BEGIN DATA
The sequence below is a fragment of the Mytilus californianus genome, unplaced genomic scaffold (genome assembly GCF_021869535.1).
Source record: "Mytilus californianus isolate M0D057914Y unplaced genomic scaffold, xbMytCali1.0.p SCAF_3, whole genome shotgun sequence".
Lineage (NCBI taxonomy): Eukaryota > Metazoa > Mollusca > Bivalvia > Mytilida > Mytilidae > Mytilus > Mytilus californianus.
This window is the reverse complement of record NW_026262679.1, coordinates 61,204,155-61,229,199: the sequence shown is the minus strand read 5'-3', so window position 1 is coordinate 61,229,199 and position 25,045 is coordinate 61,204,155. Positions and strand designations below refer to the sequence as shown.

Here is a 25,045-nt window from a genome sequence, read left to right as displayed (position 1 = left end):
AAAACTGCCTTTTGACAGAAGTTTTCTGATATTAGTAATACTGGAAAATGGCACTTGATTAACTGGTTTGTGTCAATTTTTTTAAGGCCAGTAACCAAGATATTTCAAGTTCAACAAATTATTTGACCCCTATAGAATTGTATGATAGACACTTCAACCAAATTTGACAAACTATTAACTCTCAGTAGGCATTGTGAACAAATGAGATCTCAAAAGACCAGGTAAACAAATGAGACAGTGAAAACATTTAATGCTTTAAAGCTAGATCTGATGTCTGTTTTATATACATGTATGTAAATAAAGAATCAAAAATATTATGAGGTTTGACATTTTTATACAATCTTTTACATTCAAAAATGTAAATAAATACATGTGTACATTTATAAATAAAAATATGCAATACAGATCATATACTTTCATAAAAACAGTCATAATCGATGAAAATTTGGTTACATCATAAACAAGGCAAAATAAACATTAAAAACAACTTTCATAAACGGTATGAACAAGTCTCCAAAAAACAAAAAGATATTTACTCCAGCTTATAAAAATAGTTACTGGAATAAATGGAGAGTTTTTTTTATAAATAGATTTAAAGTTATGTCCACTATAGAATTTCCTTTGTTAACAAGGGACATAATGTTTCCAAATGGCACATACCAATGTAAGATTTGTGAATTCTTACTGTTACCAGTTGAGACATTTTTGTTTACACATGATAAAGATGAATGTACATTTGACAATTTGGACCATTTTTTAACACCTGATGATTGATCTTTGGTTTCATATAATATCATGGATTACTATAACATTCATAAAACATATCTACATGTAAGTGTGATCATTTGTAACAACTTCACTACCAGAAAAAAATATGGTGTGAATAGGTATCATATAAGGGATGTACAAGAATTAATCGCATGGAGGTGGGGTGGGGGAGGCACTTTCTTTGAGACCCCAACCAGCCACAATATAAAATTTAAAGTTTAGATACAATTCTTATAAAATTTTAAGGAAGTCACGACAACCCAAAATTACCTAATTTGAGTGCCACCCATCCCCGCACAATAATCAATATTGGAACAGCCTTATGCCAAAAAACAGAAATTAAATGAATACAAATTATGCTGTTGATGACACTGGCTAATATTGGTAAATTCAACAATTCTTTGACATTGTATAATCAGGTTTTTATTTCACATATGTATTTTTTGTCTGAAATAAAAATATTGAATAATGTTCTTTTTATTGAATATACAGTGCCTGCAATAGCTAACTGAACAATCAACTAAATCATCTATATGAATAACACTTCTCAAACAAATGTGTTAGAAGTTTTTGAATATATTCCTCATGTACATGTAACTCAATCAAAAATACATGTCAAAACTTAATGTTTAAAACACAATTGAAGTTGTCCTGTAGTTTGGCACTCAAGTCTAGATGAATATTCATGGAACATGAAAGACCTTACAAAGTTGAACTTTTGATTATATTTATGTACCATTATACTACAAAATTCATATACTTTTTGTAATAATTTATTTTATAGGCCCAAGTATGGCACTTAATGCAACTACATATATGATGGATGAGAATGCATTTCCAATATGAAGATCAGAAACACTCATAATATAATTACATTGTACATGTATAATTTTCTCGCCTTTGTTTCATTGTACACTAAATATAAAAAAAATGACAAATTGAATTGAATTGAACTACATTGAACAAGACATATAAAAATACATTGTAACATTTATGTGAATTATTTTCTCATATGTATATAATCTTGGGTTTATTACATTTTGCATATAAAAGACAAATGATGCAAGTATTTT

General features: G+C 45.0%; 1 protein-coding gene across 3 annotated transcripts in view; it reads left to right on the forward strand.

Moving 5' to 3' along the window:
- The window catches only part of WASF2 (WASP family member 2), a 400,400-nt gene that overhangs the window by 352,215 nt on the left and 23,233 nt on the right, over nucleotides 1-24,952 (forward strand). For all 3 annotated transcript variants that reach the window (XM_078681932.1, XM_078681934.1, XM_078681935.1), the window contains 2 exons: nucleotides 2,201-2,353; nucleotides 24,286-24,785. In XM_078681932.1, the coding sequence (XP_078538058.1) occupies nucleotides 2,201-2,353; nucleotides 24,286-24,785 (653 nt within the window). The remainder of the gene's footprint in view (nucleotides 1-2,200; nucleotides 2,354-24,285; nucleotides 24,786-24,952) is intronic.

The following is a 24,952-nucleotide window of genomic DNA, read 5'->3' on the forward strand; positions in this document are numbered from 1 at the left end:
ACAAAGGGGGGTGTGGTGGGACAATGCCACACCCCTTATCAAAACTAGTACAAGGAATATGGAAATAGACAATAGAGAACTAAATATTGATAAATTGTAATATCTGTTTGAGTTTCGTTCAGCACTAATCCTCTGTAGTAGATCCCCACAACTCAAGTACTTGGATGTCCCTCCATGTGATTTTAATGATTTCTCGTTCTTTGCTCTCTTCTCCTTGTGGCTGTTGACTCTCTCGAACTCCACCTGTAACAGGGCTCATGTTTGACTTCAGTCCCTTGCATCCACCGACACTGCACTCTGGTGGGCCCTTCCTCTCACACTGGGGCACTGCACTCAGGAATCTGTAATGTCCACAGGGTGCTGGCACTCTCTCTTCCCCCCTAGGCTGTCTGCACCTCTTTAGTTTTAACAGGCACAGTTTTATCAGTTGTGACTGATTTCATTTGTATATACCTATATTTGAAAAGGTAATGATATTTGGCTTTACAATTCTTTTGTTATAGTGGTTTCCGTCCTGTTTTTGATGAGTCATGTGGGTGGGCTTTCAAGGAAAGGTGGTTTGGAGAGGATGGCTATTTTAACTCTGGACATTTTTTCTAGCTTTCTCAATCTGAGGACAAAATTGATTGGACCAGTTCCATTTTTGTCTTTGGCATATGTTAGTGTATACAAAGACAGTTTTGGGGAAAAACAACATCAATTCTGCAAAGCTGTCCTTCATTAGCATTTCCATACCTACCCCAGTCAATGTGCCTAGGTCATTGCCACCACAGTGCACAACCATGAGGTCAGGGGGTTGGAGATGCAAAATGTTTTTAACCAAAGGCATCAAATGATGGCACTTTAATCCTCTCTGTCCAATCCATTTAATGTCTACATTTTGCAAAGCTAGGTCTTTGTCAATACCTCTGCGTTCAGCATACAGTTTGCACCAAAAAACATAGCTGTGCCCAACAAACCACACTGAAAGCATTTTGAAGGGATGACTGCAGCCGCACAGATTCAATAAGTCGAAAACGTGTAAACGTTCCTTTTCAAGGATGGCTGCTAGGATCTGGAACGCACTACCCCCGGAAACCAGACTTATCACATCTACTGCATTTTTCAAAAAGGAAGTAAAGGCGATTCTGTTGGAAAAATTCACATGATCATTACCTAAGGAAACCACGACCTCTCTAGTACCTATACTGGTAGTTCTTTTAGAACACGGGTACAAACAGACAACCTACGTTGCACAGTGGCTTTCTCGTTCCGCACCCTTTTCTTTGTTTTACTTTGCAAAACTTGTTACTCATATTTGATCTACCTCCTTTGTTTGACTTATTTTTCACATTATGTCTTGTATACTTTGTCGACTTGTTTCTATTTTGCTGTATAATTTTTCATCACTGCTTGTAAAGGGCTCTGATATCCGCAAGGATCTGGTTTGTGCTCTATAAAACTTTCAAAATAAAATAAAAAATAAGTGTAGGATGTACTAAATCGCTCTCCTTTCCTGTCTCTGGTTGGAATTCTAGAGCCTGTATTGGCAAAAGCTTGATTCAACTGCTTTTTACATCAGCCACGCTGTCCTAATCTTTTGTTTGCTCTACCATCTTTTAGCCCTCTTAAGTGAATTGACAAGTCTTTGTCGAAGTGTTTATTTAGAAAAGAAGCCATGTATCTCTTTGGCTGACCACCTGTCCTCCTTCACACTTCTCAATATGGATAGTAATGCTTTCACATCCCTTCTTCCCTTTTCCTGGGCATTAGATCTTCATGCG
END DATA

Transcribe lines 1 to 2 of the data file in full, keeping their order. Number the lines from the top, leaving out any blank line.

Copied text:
The sequence below is a fragment of the Mytilus californianus genome, unplaced genomic scaffold (genome assembly GCF_021869535.1).
Source record: "Mytilus californianus isolate M0D057914Y unplaced genomic scaffold, xbMytCali1.0.p SCAF_3, whole genome shotgun sequence".